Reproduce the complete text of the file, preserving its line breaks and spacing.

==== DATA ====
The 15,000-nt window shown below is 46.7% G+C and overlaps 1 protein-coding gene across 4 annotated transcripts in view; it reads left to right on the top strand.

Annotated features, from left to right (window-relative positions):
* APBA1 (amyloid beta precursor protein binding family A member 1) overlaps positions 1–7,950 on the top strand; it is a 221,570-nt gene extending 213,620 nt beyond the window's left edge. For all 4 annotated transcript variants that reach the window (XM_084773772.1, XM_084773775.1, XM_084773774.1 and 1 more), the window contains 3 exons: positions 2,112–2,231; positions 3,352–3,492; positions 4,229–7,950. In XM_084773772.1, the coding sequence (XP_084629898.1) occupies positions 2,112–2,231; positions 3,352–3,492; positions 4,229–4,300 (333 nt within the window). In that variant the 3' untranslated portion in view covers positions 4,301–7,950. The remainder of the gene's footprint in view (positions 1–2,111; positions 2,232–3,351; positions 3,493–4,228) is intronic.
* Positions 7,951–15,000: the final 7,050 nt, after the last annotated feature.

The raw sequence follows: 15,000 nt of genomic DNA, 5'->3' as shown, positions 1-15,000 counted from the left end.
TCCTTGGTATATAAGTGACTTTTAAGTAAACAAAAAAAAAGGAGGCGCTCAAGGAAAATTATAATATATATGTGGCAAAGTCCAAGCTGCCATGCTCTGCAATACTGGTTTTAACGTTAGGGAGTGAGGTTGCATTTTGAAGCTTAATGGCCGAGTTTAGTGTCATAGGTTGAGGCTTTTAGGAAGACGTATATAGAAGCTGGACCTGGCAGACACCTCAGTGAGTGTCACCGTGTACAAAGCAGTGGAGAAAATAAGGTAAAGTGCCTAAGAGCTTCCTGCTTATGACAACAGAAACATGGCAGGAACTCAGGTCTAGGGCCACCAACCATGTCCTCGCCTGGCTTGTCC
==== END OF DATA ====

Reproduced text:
The 15,000-nt window shown below is 46.7% G+C and overlaps 1 protein-coding gene across 4 annotated transcripts in view; it reads left to right on the top strand.

Annotated features, from left to right (window-relative positions):
* APBA1 (amyloid beta precursor protein binding family A member 1) overlaps positions 1–7,950 on the top strand; it is a 221,570-nt gene extending 213,620 nt beyond the window's left edge. For all 4 annotated transcript variants that reach the window (XM_084773772.1, XM_084773775.1, XM_084773774.1 and 1 more), the window contains 3 exons: positions 2,112–2,231; positions 3,352–3,492; positions 4,229–7,950. In XM_084773772.1, the coding sequence (XP_084629898.1) occupies positions 2,112–2,231; positions 3,352–3,492; positions 4,229–4,300 (333 nt within the window). In that variant the 3' untranslated portion in view covers positions 4,301–7,950. The remainder of the gene's footprint in view (positions 1–2,111; positions 2,232–3,351; positions 3,493–4,228) is intronic.
* Positions 7,951–15,000: the final 7,050 nt, after the last annotated feature.

The raw sequence follows: 15,000 nt of genomic DNA, 5'->3' as shown, positions 1-15,000 counted from the left end.
TCCTTGGTATATAAGTGACTTTTAAGTAAACAAAAAAAAAGGAGGCGCTCAAGGAAAATTATAATATATATGTGGCAAAGTCCAAGCTGCCATGCTCTGCAATACTGGTTTTAACGTTAGGGAGTGAGGTTGCATTTTGAAGCTTAATGGCCGAGTTTAGTGTCATAGGTTGAGGCTTTTAGGAAGACGTATATAGAAGCTGGACCTGGCAGACACCTCAGTGAGTGTCACCGTGTACAAAGCAGTGGAGAAAATAAGGTAAAGTGCCTAAGAGCTTCCTGCTTATGACAACAGAAACATGGCAGGAACTCAGGTCTAGGGCCACCAACCATGTCCTCGCCTGGCTTGTCC